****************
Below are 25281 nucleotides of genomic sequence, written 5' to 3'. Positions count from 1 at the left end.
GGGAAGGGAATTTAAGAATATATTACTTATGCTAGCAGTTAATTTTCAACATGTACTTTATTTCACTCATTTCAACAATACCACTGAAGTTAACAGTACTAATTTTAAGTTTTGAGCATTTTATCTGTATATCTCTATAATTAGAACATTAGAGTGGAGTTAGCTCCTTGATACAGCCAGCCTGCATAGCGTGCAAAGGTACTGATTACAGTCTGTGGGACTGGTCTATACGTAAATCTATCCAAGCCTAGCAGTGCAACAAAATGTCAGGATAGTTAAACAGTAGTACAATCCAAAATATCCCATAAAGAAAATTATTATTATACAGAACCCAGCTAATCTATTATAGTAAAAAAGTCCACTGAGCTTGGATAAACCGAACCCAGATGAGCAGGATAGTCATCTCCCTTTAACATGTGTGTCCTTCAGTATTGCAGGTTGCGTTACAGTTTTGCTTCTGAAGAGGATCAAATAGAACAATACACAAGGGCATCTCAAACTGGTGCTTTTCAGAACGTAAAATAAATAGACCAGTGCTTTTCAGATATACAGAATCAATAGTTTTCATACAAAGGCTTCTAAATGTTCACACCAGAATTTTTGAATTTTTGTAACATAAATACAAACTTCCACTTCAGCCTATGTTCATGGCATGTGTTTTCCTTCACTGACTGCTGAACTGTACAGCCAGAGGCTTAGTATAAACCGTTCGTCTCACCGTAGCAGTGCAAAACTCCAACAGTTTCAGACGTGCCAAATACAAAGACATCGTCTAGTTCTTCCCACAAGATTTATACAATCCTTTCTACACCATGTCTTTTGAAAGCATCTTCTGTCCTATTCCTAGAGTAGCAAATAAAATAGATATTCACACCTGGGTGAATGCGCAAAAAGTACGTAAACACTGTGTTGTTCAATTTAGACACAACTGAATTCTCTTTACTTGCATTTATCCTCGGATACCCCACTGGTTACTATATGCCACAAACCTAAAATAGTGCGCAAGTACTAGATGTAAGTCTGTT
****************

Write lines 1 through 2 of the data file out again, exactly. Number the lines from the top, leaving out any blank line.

Below are 25281 nucleotides of genomic sequence, written 5' to 3'. Positions count from 1 at the left end.
GGGAAGGGAATTTAAGAATATATTACTTATGCTAGCAGTTAATTTTCAACATGTACTTTATTTCACTCATTTCAACAATACCACTGAAGTTAACAGTACTAATTTTAAGTTTTGAGCATTTTATCTGTATATCTCTATAATTAGAACATTAGAGTGGAGTTAGCTCCTTGATACAGCCAGCCTGCATAGCGTGCAAAGGTACTGATTACAGTCTGTGGGACTGGTCTATACGTAAATCTATCCAAGCCTAGCAGTGCAACAAAATGTCAGGATAGTTAAACAGTAGTACAATCCAAAATATCCCATAAAGAAAATTATTATTATACAGAACCCAGCTAATCTATTATAGTAAAAAAGTCCACTGAGCTTGGATAAACCGAACCCAGATGAGCAGGATAGTCATCTCCCTTTAACATGTGTGTCCTTCAGTATTGCAGGTTGCGTTACAGTTTTGCTTCTGAAGAGGATCAAATAGAACAATACACAAGGGCATCTCAAACTGGTGCTTTTCAGAACGTAAAATAAATAGACCAGTGCTTTTCAGATATACAGAATCAATAGTTTTCATACAAAGGCTTCTAAATGTTCACACCAGAATTTTTGAATTTTTGTAACATAAATACAAACTTCCACTTCAGCCTATGTTCATGGCATGTGTTTTCCTTCACTGACTGCTGAACTGTACAGCCAGAGGCTTAGTATAAACCGTTCGTCTCACCGTAGCAGTGCAAAACTCCAACAGTTTCAGACGTGCCAAATACAAAGACATCGTCTAGTTCTTCCCACAAGATTTATACAATCCTTTCTACACCATGTCTTTTGAAAGCATCTTCTGTCCTATTCCTAGAGTAGCAAATAAAATAGATATTCACACCTGGGTGAATGCGCAAAAAGTACGTAAACACTGTGTTGTTCAATTTAGACACAACTGAATTCTCTTTACTTGCATTTATCCTCGGATACCCCACTGGTTACTATATGCCACAAACCTAAAATAGTGCGCAAGTACTAGATGTAAGTCTGTT